The European and North American churches, with which we have a relationship that we express and live in our mutual partnership in mission, have joined their efforts to those the Latin American and Caribbean churches. With these churches, we continue trying to raise awareness among the European, North American and Canadian governments, so that they start meaningful changes in their power structures. The purpose is to achieve greater equity, balance and fair treatment in trade, economic, financial and market-pricing relations. The external debt, an unfair burden for our people, is a reflect of the unfairness of the current international financial system. In many occasions, this cause acquires a prophetic dimension which is also aimed at denouncing the corruption and complicity of these unfair practices, favoured and concealed by the governments of our countries.

 

These are times of turbulence and confusion: critical times

There are religious movements that impose themselves from the imperial power centres, exporting oppressive and manipulative religious domination models. They are presented in a tempting way and they are idols intended to replace the true God. Some of its manifestations are the theology of prosperity, the theology of spiritual war, the apostolic networks with their hierarchies and authoritarianism, which confuse the concept of ministry while promoting schemes and codes of conduct for economic power, privileges and distortion of the true meaning of the evangelizing power as service in the kingdom of God. (Mark, 10:35-45).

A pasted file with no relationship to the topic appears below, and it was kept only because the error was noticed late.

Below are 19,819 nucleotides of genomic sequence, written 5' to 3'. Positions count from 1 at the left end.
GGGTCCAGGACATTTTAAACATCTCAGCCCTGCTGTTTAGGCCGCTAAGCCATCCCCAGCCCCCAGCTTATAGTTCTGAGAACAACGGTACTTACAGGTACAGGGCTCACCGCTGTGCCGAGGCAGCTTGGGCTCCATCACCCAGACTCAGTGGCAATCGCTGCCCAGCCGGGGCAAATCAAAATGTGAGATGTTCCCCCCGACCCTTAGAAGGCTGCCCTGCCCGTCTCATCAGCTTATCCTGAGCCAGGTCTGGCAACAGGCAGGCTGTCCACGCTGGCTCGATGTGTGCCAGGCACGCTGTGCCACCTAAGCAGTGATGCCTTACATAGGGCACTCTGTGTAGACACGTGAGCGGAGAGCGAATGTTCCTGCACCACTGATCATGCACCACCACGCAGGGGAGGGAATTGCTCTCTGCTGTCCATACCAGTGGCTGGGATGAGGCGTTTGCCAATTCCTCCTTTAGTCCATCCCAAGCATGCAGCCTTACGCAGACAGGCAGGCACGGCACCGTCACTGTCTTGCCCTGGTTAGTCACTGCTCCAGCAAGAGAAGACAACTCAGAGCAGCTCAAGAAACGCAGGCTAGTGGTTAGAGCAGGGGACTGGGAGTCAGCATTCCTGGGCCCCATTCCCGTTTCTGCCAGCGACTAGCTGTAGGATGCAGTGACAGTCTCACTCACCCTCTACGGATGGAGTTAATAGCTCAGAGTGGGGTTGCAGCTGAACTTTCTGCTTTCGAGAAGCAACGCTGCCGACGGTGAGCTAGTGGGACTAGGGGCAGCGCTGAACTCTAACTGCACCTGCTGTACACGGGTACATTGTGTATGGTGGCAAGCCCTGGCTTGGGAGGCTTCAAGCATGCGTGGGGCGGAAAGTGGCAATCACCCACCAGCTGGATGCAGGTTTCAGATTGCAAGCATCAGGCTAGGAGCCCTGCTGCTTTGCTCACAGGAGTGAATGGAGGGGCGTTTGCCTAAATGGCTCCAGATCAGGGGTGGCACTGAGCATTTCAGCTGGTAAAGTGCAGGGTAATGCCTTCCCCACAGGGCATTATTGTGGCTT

These are times of reaffirmation and hope

We reaffirm our commitment with the constant search of our own protestant, Caribbean and Latin American identity within the daily reality of our people. With humility, we take up God’s challenge to get involved in the struggle for God’s kingdom in the midst of the conflicts of history. The unity in diversity that we wish to promote is in itself an announcement of the kingdom by the Grace of God. We must bear witness of this unity, overcoming the barriers of hatred, prejudice and all forms of oppression for the accomplishment of the holistic mission of the church (Isaiah 58:2 – 8, Mathew 25:31-46)

 

There are cumulative experiences of resistance, from a spirituality that embraces and emphasizes the true values of the kingdom of God (Galatians 5:22 – 25). The evangelization becomes an announcement, a testimony and a liberating practice that heals, restores, reconciles and transforms life. These values invigorate hope. We are certain that, in spite of it all, the Spirit is calling us for life, It gives us the strength to participate actively in the new things that God is creating in history (Romans 8:26-27). It is our opportunity to become the collaborators of God in what God is blessing. As the song written by Bishop Federico Pagura says:

 

So we today have hope and expectation.

So we today can struggle with conviction.

So we today can trust we have a future,

so we have hope.

 

During the opening liturgical ceremony of this commemoration, a group of elderly women of the Project ‘Weavers of Hope” of the Evangelical Theological Seminary (SET), gave each participant of the event small butterflies woven in different colours as a gift. We take this gift with us with the promise to continue praying for the Cuban people and churches, so that this hope becomes a reality in this society which is becoming increasingly fair and which, as every other society, can be improved. We promise to continue invigorating hope in our daily struggle.

 

José Martí, the apostle of Cuba and all America, emphasized with righteous conviction “It is the time of mobilization, of marching together, and we must go forward in close ranks, like silver in the roots of the Andes."

 

With our dreams and hopes, we will continue walking with faith, knowing that the Resurrected Christ is walking ahead of us.

 

Evangelical Theological Seminary, Matanzas, Cuba

26 June 2009.


NCC News contact:  Philip E. Jenks, 212-870-2228 (office), 646-853-4212 (cell) , pjenks@ncccusa.org